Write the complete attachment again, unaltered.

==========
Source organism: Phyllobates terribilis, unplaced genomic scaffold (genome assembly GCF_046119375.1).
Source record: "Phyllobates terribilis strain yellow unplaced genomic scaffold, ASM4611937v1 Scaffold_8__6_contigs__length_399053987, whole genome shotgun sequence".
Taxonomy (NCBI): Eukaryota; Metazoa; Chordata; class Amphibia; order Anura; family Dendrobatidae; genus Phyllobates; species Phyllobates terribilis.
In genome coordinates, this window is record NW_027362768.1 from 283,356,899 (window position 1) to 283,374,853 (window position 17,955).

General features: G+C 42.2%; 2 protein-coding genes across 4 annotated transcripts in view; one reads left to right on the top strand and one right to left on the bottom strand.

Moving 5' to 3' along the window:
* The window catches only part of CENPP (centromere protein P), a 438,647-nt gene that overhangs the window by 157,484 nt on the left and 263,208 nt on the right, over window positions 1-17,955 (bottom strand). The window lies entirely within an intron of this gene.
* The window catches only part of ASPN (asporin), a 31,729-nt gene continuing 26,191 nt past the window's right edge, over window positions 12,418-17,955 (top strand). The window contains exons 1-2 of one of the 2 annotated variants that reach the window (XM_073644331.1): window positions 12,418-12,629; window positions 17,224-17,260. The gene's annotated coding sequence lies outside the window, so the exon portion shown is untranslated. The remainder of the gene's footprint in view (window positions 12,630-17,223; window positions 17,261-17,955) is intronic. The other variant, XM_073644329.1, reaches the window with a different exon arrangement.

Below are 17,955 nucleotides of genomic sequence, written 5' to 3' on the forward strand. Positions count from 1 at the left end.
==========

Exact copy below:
Source organism: Phyllobates terribilis, unplaced genomic scaffold (genome assembly GCF_046119375.1).
Source record: "Phyllobates terribilis strain yellow unplaced genomic scaffold, ASM4611937v1 Scaffold_8__6_contigs__length_399053987, whole genome shotgun sequence".
Taxonomy (NCBI): Eukaryota; Metazoa; Chordata; class Amphibia; order Anura; family Dendrobatidae; genus Phyllobates; species Phyllobates terribilis.
In genome coordinates, this window is record NW_027362768.1 from 283,356,899 (window position 1) to 283,374,853 (window position 17,955).

General features: G+C 42.2%; 2 protein-coding genes across 4 annotated transcripts in view; one reads left to right on the top strand and one right to left on the bottom strand.

Moving 5' to 3' along the window:
* The window catches only part of CENPP (centromere protein P), a 438,647-nt gene that overhangs the window by 157,484 nt on the left and 263,208 nt on the right, over window positions 1-17,955 (bottom strand). The window lies entirely within an intron of this gene.
* The window catches only part of ASPN (asporin), a 31,729-nt gene continuing 26,191 nt past the window's right edge, over window positions 12,418-17,955 (top strand). The window contains exons 1-2 of one of the 2 annotated variants that reach the window (XM_073644331.1): window positions 12,418-12,629; window positions 17,224-17,260. The gene's annotated coding sequence lies outside the window, so the exon portion shown is untranslated. The remainder of the gene's footprint in view (window positions 12,630-17,223; window positions 17,261-17,955) is intronic. The other variant, XM_073644329.1, reaches the window with a different exon arrangement.

Below are 17,955 nucleotides of genomic sequence, written 5' to 3' on the forward strand. Positions count from 1 at the left end.